Healing Soul Wounds: Moral Injury During COVID-19
Author: Justin Almeida, MDiv
As a chaplain I define moral injury as a “soul wound,” a wound to the conscience and spirit from which humans draw meaning, worth, and identity. Moral injuries are the result of trauma to our moral and ethical being, out of which pour guilt, shame, resentment, betrayal, and hate. For example, example, we raise a child with a core principle of identity, “Good people do not kill other people,” but when they turn 18 we place a gun in their hand and tell them to kill. While there may be many interpretations and exceptions to the principle, despite mental justifications and rationalizations the result is the same: a traumatic event which creates painful dissonance between “I am a good person,” “Good people do not kill,” and “I have killed.”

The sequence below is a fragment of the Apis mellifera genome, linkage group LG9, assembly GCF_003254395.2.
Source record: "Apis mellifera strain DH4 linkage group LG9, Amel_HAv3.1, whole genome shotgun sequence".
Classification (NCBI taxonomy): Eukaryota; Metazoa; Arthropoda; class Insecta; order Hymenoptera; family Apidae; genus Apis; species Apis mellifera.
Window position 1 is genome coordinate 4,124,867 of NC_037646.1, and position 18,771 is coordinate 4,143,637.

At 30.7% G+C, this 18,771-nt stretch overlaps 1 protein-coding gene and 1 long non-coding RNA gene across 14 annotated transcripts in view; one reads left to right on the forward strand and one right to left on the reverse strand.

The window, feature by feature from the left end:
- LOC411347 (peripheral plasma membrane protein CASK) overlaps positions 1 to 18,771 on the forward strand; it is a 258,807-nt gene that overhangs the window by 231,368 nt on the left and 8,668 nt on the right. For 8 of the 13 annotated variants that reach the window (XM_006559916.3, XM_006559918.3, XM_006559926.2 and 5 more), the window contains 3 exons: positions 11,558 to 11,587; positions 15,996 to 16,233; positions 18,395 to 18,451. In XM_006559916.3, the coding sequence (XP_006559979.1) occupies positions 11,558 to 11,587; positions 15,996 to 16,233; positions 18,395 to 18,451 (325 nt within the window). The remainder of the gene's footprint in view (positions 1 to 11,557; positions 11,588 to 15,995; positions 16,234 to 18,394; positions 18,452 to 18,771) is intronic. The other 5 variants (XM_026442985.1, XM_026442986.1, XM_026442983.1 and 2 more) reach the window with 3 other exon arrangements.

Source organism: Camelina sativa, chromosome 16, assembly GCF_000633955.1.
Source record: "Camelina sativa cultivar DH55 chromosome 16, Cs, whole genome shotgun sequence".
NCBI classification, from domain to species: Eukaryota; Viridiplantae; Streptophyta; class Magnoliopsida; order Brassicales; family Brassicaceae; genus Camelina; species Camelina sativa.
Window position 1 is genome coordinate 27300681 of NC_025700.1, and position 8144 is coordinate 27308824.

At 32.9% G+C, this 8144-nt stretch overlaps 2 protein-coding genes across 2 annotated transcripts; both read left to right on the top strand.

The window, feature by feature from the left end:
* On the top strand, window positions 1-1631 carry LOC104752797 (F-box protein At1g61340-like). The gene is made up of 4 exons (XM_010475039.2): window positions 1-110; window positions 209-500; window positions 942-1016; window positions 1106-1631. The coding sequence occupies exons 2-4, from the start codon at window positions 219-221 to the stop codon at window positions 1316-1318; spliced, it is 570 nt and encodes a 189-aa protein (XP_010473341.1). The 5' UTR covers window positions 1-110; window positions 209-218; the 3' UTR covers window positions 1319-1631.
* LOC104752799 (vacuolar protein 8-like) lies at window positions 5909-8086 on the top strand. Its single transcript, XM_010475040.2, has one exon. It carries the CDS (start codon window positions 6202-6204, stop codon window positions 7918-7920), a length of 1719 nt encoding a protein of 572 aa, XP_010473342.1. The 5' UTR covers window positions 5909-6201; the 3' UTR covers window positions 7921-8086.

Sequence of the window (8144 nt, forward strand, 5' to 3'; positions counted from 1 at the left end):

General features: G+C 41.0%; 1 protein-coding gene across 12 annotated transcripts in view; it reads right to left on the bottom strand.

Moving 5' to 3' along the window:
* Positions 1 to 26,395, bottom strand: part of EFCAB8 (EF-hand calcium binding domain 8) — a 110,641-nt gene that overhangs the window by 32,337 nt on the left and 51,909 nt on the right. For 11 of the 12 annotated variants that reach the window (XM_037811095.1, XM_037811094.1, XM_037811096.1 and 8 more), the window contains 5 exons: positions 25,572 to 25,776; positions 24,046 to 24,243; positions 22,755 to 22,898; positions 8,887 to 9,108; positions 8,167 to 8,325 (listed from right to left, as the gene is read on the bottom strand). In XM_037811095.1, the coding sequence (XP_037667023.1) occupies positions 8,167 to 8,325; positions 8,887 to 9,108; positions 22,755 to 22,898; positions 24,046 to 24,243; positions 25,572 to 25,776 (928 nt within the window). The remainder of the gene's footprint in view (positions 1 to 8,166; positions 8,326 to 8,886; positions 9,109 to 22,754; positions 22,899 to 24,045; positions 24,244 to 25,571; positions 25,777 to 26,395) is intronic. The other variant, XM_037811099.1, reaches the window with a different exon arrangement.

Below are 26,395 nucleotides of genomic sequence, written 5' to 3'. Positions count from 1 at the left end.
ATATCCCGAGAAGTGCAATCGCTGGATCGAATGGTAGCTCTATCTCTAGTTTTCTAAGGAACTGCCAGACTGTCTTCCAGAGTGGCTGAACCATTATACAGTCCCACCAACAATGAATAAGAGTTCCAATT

One of the first indications of moral injury I encountered was the shift in my chaplain care provision. Before COVID, it was common for 75% of chaplain time to be spent with patients and families and 25% on staff care and administration. This quickly shifted. Families were barred from bedside and waiting rooms. Hospital caregivers began encountering rising death tolls. Now, 60% of spiritual care is patient focused, and 40% is dedicated to staff.
Due to policies meant to reduce the risk of infection, caregivers (doctors, nurses, social workers, etc.) must now tell families “no.” No, you can’t wait in the lobby. No, you cannot visit your loved one. No, you cannot be at bedside as they die. Now, the chaplain enters the isolation room with several layers of PPE and a tablet to make a teleconference call to family and friends who press their hands to the screen in a desperate attempt to touch their beloved. And caregivers look on, knowing they were the ones who told the family “no.” The moral principle: “It is immoral to keep people away from their sick and dying loved one.” And I am keeping people away from their dying loved one. Is the policy necessary? Yes. And yet, the injury remains.